Facing free trade’s end

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Facing free trade’s end

Lee Jong-wha

The author, former chief economist at the Asian Development Bank and a senior adviser for international economic affairs to former President Lee Myung-bak, is a professor of economics at Korea University and president of the Korean Economic Association. 

Globalization had been a pillar in the 20th century global economy. Cross-border economic exchanges and mutual dependency deepened through opening and integrated the global economy. New products, services, capital, labor, technologies, systems and culture traded in lively manners as economic activity expanded beyond the borders.

Opening and globalization brought about prosperity. South Korea, China, and other emerging economies joined the liberal international economic order and prospered through trade. They focused on industries with comparative competitiveness in large markets, produced greater output in an efficient manner, and adopted advanced technologies to raise their productivity. Not all benefited equally from globalization. Political and social conflict deepened as disparities in income, wealth and opportunities widened between the classes that benefited and didn’t.

Increased cross-border exchanges and economic integration helped to sustain global peace. British philosopher and economist John Stuart Mill advocated trade expansion for world peace. When trade reliance increases among countries, losses from a cease in trade could become bigger, strengthening the grounds to avoid a military clash.

Enterprises depending on trade would exercise influence over their governments to solve issues diplomatically instead of by military force. Neighboring countries with greater likelihood of clashes along the border sought economic integration to mitigate the danger. Europe in 1951 integrated coal and steel industries after two world wars to set the path for union.

But trade between nations with unparalleled power could worsen the risk of a military conflict. Historically, global powers raised armies to gain bigger ground in trade. Energy resources like oil often caused military strife. Still, as data shows, cross-border trade contributed to diminishing wars and promoted peace.

The United States since World War II led an international economic order based on liberalism. The General Agreement on Tariffs and Trade (GATT) and World Trade Organization (WTO) were formed to set rules on international trade. The International Monetary Fund (IMF) and the World bank have overseen orders in global finance, investment, and currency. But the international bodies led by U.S. and other developed economies lost credibility due to their lacking response to global issues, such as trade, technology standards, security, economic crises and development.

Former U.S President Donald Trump shook the globalization and free trade order with his “America First” slogan and trade protectionism. High tariffs were levied on steel and aluminum imports on national security grounds, and China was sanctioned for alleged unfair trade practices and intellectual property theft. In the past, the U.S. also invoked protectionist actions and regulated key steel, automobile and other imports often. But under Trump, the U.S. administration took punitive actions without thorough negotiations with countries subject to sanctions. The Joe Biden administration is keeping up the trade and technology war with China.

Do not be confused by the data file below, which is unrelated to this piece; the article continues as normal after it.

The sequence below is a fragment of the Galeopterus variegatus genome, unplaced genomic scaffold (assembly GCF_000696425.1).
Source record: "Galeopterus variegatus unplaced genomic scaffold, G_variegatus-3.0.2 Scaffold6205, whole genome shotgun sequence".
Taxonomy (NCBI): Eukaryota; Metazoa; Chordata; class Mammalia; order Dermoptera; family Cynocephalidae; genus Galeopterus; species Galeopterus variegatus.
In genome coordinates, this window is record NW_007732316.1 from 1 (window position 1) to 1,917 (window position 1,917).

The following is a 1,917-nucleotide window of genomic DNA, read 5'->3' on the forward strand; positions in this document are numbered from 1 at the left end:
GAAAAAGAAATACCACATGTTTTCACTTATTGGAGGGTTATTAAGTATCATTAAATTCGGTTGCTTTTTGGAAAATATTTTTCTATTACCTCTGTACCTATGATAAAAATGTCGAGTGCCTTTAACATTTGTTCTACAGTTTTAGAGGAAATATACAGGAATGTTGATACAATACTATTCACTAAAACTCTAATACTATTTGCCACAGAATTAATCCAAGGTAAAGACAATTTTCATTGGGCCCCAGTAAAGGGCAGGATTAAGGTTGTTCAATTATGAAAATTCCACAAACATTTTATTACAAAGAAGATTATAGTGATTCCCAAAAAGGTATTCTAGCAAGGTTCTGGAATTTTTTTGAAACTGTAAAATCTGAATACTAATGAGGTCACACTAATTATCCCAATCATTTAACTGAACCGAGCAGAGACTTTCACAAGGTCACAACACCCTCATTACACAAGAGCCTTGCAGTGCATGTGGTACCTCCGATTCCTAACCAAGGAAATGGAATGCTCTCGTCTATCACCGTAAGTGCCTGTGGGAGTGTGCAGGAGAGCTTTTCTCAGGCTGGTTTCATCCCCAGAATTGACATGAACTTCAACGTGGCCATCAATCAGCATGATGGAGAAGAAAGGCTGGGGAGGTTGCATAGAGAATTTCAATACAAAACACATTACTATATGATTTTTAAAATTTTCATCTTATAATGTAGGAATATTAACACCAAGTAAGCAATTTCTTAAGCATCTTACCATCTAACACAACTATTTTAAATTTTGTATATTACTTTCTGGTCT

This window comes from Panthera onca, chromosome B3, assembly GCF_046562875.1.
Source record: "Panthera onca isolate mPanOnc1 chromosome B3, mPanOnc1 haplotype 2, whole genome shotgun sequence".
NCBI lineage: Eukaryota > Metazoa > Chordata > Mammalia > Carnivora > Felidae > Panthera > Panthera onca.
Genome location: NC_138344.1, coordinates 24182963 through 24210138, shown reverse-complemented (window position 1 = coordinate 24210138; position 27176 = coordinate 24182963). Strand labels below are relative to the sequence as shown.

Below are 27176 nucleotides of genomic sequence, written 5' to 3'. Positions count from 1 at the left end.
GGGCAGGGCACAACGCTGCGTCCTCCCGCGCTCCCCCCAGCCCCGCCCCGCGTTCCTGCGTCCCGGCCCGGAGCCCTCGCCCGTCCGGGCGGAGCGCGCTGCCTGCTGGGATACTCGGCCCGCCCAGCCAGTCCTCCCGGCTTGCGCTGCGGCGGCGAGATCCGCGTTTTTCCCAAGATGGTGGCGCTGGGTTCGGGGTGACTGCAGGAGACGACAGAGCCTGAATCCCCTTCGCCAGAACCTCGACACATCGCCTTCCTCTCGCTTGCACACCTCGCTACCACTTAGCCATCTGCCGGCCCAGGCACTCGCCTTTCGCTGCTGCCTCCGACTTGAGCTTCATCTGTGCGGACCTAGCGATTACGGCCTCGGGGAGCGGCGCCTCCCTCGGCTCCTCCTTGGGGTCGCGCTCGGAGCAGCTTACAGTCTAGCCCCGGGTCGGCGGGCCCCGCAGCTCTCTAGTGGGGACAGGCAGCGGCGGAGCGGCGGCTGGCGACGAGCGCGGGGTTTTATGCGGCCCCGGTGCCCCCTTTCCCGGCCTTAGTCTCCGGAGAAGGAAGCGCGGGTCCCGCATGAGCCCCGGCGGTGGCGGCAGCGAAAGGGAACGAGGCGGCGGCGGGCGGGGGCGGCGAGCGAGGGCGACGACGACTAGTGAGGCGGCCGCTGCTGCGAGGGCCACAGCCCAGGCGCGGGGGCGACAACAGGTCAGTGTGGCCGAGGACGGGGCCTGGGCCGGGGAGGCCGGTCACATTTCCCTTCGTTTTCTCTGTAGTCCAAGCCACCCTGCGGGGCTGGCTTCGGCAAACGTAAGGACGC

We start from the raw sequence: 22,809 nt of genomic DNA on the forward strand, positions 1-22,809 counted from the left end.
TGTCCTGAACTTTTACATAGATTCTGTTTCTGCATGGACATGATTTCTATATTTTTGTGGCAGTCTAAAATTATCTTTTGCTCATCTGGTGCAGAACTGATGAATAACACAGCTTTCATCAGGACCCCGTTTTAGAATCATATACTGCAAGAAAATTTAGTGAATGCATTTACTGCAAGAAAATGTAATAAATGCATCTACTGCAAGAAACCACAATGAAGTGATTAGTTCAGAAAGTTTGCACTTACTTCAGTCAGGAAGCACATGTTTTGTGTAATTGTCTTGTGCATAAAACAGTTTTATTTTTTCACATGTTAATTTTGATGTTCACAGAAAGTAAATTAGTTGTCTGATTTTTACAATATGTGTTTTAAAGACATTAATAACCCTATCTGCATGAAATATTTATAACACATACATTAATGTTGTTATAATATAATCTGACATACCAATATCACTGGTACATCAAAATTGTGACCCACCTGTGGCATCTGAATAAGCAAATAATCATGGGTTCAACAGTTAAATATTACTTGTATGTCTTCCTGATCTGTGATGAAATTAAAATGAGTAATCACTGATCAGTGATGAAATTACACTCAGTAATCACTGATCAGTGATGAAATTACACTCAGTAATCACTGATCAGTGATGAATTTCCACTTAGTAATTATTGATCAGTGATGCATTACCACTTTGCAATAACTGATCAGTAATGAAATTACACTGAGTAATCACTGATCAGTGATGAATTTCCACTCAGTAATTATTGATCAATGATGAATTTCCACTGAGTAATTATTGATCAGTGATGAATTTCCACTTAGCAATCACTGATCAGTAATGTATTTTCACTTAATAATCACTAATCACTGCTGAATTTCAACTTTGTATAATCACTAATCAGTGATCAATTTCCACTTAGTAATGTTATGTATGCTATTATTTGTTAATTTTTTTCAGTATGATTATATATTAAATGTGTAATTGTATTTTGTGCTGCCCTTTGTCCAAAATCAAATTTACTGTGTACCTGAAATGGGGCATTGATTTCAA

Geo-economics refer to the study of the geography on domestic and international economics or employment of economic means to achieve geographic goal. Strategy expert Edward Luttwak was among the first post-Cold War contributors to the idea that economic affairs could govern the future of geographic competition more than military power. Governments attempt to achieve their national goals through trade, investment policies, economic and financial sanctions, energy and raw materials trade and overseas aid rather than through military means.
China has been expanding its influence in underdeveloped countries through an infrastructure and development aid program known as One Belt One Road. It took a retaliatory economic action on South Korea after it installed the U.S. Thaad antimissile system. Russia has been weaponizing energy resources for its strategic gains. It cut off gas pipelines to Europe over political disputes. The U.S. excluded Russian institutions from the international settlement system in a punitive action for the Russian invasion of Ukraine. America launched the Indo-Pacific Economic Framework to contain the rise of China and realign the global supply chain.

The deglobalization wave is out to destabilize the past international economic order. The Ukraine crisis and conflict between the U.S. and China are unlikely to end soon. The world is expected to face various conflicts in the future. Resource-rich nations could slam export curbs for national security reasons, and importers could take a protectionist counteraction.

These developments could be threatening to a South Korea that sustained prosperity through free trade. The government and companies must endeavor to diversify import channels and secure stable supply chains for parts and raw materials. They must reduce reliance on China and widen export markets. Prudent strategies to navigate through the perilous transition period can change the future of the Korean economy.
Translation by the Korea JoongAng Daliy staff.
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